You can set up the quarterly payments using EFTPS fairly simply. Then you won't have to do anything after that.
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Old 02-07-2014, 04:43 AM   #5
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I just got a good tax guy and let him sort it.

Taxes in ER boggle me.
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Old 02-07-2014, 10:02 AM   #6
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Thanks for all replies, the safe harbor won't work, it is much higher than the estimated tax for sure.

Looks like I may need a good tax accountant to help plan my finance this year.
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Old 02-07-2014, 11:11 AM   #7
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Looks like I may need a good tax accountant to help plan my finance this year.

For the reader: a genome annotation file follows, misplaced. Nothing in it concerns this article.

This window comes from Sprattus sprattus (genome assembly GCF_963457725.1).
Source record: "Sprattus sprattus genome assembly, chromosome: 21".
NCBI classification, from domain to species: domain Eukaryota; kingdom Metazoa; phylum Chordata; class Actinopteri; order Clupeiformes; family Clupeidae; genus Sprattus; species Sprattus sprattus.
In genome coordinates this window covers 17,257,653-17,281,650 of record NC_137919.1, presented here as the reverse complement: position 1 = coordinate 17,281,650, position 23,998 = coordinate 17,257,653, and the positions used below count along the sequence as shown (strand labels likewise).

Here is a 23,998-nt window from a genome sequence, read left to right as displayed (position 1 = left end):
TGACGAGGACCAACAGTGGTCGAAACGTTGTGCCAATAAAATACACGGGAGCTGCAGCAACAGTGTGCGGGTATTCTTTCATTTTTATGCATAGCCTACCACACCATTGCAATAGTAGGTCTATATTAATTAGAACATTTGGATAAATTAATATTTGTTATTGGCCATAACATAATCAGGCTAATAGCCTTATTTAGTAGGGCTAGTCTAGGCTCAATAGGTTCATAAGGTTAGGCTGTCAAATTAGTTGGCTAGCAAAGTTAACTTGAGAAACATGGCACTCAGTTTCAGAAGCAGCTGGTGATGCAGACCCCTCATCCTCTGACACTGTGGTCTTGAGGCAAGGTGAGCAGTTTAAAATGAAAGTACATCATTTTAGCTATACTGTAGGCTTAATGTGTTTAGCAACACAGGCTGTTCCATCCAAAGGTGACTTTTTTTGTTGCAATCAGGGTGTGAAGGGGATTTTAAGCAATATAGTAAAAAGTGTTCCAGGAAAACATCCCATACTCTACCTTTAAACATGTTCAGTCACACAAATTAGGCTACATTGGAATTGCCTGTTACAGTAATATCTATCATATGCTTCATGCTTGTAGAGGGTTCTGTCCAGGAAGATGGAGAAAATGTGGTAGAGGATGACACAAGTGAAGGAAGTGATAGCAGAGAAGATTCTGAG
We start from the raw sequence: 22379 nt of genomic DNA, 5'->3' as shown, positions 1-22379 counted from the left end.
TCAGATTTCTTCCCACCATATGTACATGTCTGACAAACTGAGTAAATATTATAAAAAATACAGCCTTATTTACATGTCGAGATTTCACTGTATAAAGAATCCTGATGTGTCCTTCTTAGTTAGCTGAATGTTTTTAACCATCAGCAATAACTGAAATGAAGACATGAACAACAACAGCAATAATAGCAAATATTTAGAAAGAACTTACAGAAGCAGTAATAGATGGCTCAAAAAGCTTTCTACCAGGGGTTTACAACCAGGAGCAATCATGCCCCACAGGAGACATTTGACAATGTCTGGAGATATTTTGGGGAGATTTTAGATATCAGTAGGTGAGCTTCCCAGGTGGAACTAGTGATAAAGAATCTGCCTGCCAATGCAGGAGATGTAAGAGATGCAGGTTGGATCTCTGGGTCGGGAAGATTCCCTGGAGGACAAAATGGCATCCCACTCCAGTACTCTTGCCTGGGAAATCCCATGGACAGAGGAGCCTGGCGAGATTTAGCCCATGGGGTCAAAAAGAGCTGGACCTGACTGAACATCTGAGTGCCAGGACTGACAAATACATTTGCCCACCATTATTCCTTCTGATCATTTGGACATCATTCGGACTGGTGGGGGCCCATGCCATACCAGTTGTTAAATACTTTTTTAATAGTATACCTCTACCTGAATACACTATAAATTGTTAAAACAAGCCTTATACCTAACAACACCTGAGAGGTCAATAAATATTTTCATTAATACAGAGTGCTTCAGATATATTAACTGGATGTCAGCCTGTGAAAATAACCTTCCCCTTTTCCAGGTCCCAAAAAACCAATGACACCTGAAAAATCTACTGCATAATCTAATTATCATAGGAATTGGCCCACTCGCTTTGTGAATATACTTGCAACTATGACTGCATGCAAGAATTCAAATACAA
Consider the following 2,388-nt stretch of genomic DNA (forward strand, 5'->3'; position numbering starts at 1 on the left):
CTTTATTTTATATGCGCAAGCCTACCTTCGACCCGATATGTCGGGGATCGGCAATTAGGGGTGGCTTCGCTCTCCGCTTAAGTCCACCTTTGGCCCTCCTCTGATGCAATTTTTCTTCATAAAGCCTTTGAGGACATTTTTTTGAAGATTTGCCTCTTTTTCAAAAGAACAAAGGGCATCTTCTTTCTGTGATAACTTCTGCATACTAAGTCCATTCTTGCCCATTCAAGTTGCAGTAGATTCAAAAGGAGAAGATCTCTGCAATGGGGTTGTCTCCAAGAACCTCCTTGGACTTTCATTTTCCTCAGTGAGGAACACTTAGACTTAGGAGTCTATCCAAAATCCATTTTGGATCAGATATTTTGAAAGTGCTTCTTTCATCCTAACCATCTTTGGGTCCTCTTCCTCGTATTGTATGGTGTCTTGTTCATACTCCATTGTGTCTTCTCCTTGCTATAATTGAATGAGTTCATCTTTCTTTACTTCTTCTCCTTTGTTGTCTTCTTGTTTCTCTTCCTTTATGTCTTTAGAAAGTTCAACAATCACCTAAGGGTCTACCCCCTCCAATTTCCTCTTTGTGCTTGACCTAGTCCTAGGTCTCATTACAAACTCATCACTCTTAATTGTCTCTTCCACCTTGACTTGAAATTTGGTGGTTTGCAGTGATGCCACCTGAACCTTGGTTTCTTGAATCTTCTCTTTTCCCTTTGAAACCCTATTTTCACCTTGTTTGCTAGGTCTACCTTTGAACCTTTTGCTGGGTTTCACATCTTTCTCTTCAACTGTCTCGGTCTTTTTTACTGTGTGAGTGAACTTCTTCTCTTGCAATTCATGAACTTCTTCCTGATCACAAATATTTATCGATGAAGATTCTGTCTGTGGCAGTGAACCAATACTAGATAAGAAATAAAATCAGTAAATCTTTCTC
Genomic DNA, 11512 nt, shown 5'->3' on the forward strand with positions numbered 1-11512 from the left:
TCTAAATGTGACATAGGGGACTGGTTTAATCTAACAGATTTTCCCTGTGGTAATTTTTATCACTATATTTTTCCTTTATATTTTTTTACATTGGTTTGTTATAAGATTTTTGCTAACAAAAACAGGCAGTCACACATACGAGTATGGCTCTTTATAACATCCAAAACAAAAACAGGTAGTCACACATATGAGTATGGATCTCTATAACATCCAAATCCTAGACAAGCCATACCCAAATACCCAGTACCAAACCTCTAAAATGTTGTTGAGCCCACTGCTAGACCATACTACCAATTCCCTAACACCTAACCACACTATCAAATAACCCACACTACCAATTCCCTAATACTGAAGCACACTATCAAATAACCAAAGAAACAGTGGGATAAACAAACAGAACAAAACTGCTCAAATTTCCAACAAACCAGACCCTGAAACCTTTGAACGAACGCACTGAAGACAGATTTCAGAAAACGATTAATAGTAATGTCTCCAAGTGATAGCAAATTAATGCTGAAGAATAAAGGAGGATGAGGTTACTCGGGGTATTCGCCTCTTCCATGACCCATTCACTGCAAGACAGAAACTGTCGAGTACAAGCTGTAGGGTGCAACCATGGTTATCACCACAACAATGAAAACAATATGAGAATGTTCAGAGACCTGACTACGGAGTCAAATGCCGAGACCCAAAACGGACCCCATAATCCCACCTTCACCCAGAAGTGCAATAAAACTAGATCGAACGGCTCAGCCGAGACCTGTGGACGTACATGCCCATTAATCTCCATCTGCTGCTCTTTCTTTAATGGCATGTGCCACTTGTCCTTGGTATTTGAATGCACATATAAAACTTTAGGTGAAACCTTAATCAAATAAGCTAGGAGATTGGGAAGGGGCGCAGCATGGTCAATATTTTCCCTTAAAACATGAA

My experience has been that our CPA is well worth his fees.

Before I retired I knew there would be a year or two of very high taxes (when I cashed in my company options and other items). I really didn't want to screw up our taxes that year!

So I found a CPA and used him for my humdrum taxes a couple years. This familiarized him with our situation and gave us some time to test him out.

I've keep him doing our taxes since then. He usually has good suggestions (Roth conversions, maximizing our use of 0% capital gains taxes, HSA, etc.) and has saved us more money that he's cost us.
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Old 02-10-2014, 05:16 AM   #8
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If you just want to pay your estimated taxes, you really don't need a fancy planner.

If your other income outside of the 235k will be small, just swag it, add it on, run your total through taxcaster, and divide into quarterly amounts for payment.